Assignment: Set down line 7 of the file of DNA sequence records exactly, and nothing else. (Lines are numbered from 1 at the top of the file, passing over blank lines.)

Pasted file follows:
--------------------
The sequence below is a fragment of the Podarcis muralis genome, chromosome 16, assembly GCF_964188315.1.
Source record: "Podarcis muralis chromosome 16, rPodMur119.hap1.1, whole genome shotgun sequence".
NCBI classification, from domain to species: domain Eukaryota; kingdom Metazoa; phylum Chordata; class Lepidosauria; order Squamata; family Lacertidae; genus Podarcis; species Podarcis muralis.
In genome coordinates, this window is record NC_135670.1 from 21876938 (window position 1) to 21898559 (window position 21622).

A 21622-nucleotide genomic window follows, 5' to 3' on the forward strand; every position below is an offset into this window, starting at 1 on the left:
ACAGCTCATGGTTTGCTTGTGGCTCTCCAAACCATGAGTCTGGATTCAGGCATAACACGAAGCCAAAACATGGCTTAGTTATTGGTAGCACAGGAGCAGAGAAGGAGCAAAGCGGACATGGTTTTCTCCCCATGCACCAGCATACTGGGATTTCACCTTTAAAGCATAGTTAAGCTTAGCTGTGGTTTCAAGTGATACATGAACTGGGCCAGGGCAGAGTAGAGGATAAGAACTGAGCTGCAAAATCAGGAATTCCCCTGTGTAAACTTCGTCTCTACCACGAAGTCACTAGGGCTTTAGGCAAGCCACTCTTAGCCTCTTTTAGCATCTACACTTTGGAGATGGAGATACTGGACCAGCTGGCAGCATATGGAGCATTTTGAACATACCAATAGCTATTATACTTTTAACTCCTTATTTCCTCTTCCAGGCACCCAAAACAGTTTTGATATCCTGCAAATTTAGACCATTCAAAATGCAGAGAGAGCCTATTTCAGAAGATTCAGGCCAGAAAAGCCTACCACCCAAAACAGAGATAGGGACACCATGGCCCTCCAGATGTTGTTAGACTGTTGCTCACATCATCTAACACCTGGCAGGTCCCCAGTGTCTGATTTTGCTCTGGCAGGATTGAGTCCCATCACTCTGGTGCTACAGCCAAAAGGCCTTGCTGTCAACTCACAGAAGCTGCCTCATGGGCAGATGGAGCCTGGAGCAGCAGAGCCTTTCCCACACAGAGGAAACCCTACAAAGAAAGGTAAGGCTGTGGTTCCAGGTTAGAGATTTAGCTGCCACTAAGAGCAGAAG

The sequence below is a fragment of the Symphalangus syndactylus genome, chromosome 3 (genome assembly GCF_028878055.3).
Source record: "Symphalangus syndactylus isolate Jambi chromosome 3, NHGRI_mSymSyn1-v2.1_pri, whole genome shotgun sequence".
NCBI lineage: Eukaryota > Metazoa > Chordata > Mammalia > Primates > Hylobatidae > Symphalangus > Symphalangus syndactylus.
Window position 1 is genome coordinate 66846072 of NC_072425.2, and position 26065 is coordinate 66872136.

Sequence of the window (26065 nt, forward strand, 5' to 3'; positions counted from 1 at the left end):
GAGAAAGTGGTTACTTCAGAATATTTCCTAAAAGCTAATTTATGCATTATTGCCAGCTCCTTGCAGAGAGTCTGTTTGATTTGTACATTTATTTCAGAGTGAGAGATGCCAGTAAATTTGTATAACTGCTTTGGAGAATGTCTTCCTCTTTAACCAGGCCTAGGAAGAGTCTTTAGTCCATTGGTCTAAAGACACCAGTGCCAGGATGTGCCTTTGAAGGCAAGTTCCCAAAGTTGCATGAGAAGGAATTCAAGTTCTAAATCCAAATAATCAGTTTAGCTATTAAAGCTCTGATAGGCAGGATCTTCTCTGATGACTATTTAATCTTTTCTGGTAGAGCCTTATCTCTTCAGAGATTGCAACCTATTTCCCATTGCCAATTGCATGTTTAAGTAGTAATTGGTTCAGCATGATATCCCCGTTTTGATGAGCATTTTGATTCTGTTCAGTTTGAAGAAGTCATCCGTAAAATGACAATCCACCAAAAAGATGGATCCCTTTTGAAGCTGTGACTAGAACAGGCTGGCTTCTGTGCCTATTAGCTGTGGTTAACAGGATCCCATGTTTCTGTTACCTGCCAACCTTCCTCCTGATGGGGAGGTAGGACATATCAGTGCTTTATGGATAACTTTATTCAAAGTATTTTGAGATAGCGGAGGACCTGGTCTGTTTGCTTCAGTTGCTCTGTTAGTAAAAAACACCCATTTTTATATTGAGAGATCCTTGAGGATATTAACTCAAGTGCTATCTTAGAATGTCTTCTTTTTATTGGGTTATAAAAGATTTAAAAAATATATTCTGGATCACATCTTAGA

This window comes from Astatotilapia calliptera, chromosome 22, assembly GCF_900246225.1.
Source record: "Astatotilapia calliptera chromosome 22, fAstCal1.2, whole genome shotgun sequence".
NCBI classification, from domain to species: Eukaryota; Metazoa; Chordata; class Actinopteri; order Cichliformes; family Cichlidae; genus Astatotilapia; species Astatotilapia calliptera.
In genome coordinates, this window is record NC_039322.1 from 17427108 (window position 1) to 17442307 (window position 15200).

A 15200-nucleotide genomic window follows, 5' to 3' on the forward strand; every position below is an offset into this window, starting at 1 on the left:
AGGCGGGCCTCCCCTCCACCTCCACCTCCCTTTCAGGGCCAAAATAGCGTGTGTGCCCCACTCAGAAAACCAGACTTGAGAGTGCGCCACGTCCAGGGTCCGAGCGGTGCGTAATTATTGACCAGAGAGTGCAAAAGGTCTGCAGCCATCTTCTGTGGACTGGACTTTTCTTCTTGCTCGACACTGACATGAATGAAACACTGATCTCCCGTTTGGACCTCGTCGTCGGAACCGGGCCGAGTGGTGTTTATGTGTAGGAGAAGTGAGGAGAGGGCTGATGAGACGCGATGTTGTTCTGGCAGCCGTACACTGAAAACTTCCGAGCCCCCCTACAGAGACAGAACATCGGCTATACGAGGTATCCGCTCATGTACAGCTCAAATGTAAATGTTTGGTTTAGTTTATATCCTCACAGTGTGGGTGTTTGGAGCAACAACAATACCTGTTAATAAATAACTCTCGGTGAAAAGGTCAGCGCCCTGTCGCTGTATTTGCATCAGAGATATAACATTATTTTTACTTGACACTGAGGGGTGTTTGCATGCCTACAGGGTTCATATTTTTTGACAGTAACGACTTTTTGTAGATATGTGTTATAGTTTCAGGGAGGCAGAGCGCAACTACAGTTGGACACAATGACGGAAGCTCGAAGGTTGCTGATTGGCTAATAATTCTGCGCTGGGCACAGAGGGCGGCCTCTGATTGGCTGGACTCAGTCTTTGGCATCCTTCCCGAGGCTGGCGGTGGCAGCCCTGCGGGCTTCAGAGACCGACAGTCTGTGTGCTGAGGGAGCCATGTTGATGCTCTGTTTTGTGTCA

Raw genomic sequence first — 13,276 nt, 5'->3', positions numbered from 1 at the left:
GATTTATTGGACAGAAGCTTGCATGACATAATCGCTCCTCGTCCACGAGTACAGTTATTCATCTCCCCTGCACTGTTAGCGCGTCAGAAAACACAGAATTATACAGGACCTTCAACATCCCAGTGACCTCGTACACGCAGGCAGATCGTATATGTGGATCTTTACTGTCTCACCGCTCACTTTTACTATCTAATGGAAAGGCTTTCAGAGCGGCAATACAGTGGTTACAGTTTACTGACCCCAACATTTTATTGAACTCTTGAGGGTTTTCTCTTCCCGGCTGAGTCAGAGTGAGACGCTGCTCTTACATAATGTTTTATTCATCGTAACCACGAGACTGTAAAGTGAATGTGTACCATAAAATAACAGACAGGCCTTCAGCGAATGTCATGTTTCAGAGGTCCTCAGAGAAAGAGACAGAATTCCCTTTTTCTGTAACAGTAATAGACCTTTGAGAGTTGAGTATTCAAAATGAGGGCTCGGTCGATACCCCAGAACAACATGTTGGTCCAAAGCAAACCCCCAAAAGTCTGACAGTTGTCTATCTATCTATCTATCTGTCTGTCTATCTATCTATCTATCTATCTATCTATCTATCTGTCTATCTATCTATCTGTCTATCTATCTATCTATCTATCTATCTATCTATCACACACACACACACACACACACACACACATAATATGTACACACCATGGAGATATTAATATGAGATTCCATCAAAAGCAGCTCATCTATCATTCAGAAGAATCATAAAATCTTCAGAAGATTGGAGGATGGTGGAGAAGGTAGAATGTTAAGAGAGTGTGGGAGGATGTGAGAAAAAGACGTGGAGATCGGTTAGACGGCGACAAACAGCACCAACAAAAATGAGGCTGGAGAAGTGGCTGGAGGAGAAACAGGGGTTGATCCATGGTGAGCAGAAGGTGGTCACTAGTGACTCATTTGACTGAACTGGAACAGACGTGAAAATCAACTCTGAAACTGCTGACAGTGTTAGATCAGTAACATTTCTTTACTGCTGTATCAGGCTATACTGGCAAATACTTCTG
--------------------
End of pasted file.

The sequence below is a fragment of the Symphalangus syndactylus genome, chromosome 3 (genome assembly GCF_028878055.3).